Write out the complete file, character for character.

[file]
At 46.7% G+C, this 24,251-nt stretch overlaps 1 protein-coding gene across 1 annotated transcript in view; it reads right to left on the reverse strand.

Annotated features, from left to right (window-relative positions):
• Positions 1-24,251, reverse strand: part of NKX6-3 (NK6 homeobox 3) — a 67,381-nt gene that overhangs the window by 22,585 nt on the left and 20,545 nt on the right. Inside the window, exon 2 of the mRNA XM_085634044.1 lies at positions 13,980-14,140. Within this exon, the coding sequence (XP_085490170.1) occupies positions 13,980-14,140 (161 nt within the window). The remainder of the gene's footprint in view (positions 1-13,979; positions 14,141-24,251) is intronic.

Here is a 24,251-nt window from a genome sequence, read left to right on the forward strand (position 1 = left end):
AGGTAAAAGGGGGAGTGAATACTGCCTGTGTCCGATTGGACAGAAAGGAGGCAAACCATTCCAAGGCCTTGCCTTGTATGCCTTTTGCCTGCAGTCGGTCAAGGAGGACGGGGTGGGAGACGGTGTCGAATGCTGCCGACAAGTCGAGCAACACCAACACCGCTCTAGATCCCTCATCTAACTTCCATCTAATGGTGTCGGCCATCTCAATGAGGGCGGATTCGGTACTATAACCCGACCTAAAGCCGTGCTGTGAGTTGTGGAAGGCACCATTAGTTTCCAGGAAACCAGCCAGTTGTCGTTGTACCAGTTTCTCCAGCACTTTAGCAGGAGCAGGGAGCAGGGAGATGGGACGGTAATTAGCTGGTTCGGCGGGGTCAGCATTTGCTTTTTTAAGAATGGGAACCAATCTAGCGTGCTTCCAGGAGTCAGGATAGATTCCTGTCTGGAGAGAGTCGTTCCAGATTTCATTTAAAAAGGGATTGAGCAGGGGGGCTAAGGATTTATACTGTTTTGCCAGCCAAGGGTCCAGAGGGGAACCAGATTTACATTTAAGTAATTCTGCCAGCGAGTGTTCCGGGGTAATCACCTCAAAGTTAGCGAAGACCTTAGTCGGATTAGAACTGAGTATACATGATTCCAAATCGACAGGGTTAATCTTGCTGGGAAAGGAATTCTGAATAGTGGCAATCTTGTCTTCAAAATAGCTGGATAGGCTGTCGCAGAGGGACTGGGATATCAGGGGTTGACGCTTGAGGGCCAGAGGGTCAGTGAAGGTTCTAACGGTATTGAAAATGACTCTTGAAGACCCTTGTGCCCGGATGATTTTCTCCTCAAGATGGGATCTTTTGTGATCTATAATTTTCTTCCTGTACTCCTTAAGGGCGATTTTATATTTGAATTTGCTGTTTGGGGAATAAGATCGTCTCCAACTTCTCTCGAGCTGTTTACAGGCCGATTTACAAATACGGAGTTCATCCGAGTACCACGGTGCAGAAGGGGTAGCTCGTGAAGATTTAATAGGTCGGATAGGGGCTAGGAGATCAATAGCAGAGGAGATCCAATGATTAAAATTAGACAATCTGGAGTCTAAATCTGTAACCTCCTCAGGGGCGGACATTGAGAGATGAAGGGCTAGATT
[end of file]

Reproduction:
At 46.7% G+C, this 24,251-nt stretch overlaps 1 protein-coding gene across 1 annotated transcript in view; it reads right to left on the reverse strand.

Annotated features, from left to right (window-relative positions):
• Positions 1-24,251, reverse strand: part of NKX6-3 (NK6 homeobox 3) — a 67,381-nt gene that overhangs the window by 22,585 nt on the left and 20,545 nt on the right. Inside the window, exon 2 of the mRNA XM_085634044.1 lies at positions 13,980-14,140. Within this exon, the coding sequence (XP_085490170.1) occupies positions 13,980-14,140 (161 nt within the window). The remainder of the gene's footprint in view (positions 1-13,979; positions 14,141-24,251) is intronic.

Here is a 24,251-nt window from a genome sequence, read left to right on the forward strand (position 1 = left end):
AGGTAAAAGGGGGAGTGAATACTGCCTGTGTCCGATTGGACAGAAAGGAGGCAAACCATTCCAAGGCCTTGCCTTGTATGCCTTTTGCCTGCAGTCGGTCAAGGAGGACGGGGTGGGAGACGGTGTCGAATGCTGCCGACAAGTCGAGCAACACCAACACCGCTCTAGATCCCTCATCTAACTTCCATCTAATGGTGTCGGCCATCTCAATGAGGGCGGATTCGGTACTATAACCCGACCTAAAGCCGTGCTGTGAGTTGTGGAAGGCACCATTAGTTTCCAGGAAACCAGCCAGTTGTCGTTGTACCAGTTTCTCCAGCACTTTAGCAGGAGCAGGGAGCAGGGAGATGGGACGGTAATTAGCTGGTTCGGCGGGGTCAGCATTTGCTTTTTTAAGAATGGGAACCAATCTAGCGTGCTTCCAGGAGTCAGGATAGATTCCTGTCTGGAGAGAGTCGTTCCAGATTTCATTTAAAAAGGGATTGAGCAGGGGGGCTAAGGATTTATACTGTTTTGCCAGCCAAGGGTCCAGAGGGGAACCAGATTTACATTTAAGTAATTCTGCCAGCGAGTGTTCCGGGGTAATCACCTCAAAGTTAGCGAAGACCTTAGTCGGATTAGAACTGAGTATACATGATTCCAAATCGACAGGGTTAATCTTGCTGGGAAAGGAATTCTGAATAGTGGCAATCTTGTCTTCAAAATAGCTGGATAGGCTGTCGCAGAGGGACTGGGATATCAGGGGTTGACGCTTGAGGGCCAGAGGGTCAGTGAAGGTTCTAACGGTATTGAAAATGACTCTTGAAGACCCTTGTGCCCGGATGATTTTCTCCTCAAGATGGGATCTTTTGTGATCTATAATTTTCTTCCTGTACTCCTTAAGGGCGATTTTATATTTGAATTTGCTGTTTGGGGAATAAGATCGTCTCCAACTTCTCTCGAGCTGTTTACAGGCCGATTTACAAATACGGAGTTCATCCGAGTACCACGGTGCAGAAGGGGTAGCTCGTGAAGATTTAATAGGTCGGATAGGGGCTAGGAGATCAATAGCAGAGGAGATCCAATGATTAAAATTAGACAATCTGGAGTCTAAATCTGTAACCTCCTCAGGGGCGGACATTGAGAGATGAAGGGCTAGATT